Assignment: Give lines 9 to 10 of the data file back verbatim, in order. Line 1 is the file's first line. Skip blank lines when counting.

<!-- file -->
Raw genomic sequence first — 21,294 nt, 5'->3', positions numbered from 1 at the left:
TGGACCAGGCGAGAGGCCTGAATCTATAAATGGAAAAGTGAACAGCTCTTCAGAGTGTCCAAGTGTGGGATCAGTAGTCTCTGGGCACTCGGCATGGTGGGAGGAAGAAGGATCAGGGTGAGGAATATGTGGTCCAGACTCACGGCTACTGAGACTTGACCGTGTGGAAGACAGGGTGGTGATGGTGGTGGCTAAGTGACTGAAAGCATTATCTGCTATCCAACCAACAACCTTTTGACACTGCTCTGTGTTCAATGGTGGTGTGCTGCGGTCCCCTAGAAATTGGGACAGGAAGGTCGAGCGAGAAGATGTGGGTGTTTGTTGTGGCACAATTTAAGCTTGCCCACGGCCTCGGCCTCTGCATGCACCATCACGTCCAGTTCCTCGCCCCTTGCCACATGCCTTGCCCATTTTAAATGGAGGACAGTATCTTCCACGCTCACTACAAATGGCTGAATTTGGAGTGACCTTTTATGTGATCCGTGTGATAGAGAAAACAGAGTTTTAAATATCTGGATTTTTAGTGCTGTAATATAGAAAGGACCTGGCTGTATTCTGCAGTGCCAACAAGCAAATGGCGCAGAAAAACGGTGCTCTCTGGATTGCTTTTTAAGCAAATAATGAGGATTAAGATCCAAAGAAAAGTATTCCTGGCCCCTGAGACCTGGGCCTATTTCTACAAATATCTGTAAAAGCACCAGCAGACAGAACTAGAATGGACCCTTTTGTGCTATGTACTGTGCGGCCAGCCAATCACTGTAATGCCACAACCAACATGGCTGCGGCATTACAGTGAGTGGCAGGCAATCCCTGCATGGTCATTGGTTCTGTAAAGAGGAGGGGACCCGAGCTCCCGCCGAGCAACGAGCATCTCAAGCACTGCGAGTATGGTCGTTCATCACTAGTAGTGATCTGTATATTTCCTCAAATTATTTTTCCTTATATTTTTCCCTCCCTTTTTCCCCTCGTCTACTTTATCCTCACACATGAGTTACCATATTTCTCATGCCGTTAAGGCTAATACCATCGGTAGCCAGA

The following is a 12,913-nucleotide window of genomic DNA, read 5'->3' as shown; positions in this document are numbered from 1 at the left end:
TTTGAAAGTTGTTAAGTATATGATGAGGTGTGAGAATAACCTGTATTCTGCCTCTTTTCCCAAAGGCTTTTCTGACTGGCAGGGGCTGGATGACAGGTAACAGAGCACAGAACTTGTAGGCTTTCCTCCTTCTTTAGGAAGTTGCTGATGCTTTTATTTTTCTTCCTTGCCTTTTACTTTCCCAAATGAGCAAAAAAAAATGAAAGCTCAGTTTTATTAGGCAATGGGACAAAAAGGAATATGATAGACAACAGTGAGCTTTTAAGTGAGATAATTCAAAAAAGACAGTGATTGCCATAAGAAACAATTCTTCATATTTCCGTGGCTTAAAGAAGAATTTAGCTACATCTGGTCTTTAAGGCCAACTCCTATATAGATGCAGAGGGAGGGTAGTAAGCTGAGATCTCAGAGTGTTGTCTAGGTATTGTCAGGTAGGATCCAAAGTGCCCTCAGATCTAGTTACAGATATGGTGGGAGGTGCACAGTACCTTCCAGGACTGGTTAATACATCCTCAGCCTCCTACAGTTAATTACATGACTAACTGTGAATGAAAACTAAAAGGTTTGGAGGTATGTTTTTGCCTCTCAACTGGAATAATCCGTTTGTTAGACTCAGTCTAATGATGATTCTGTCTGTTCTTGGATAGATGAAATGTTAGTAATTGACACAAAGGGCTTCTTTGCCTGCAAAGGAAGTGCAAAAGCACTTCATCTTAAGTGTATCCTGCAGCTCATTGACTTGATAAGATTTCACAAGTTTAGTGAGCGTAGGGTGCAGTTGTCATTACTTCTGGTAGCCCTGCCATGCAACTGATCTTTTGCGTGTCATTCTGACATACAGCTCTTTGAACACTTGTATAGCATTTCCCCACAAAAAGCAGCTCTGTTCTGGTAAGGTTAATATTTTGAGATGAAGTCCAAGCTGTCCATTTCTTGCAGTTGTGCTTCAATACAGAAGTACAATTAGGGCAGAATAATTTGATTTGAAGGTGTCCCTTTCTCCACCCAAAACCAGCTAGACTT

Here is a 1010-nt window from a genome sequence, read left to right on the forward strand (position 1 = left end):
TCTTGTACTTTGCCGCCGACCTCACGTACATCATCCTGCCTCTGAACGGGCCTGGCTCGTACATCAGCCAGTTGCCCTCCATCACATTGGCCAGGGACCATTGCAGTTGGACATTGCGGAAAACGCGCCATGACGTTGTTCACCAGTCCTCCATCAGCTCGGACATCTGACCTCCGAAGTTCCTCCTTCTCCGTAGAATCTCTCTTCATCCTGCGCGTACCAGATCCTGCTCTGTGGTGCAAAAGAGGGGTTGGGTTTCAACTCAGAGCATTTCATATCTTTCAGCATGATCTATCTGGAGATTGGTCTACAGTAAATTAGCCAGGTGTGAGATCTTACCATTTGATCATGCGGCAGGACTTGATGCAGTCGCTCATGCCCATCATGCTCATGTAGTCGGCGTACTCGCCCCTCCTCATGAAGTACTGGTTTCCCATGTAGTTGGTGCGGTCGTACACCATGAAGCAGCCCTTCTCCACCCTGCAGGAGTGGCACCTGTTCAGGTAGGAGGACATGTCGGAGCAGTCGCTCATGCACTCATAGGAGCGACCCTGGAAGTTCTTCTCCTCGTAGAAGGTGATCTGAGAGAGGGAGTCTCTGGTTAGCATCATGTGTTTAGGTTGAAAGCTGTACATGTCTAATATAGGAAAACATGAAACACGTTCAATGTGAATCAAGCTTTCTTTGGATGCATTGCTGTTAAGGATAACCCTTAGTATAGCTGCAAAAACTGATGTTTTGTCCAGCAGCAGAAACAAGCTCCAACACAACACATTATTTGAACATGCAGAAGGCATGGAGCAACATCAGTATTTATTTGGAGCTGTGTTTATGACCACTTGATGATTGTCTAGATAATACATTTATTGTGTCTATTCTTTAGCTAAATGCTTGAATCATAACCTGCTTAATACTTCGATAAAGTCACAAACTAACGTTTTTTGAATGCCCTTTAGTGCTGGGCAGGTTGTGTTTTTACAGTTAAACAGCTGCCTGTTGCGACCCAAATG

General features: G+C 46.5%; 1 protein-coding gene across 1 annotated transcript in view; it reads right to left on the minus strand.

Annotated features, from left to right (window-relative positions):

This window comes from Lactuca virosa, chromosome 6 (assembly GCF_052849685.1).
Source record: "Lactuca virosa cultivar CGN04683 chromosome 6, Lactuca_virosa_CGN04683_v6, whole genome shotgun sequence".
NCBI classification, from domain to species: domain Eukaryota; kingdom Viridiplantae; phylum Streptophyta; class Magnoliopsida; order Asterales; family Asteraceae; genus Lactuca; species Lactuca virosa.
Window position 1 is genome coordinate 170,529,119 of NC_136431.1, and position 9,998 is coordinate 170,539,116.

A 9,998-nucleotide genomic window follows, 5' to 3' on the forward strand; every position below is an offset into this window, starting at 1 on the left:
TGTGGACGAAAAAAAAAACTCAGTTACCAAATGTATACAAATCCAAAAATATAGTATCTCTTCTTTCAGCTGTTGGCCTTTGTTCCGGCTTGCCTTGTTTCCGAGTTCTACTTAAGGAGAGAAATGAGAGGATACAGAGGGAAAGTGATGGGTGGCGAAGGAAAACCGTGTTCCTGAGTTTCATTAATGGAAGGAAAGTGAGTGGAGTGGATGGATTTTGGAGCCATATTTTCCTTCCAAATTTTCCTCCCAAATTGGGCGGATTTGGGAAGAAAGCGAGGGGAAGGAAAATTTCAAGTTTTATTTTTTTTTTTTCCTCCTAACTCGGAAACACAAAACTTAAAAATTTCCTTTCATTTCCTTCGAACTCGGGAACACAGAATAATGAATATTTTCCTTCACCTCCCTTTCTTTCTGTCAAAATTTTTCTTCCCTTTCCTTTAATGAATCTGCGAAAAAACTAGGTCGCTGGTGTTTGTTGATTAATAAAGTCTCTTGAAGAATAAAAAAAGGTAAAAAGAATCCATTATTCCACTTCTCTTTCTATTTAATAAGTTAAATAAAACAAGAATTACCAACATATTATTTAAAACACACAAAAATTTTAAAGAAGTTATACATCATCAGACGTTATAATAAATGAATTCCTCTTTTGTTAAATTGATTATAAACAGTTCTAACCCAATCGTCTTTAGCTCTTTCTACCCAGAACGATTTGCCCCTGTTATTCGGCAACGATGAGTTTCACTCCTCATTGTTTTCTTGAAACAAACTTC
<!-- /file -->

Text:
This window comes from Lactuca virosa, chromosome 6 (assembly GCF_052849685.1).
Source record: "Lactuca virosa cultivar CGN04683 chromosome 6, Lactuca_virosa_CGN04683_v6, whole genome shotgun sequence".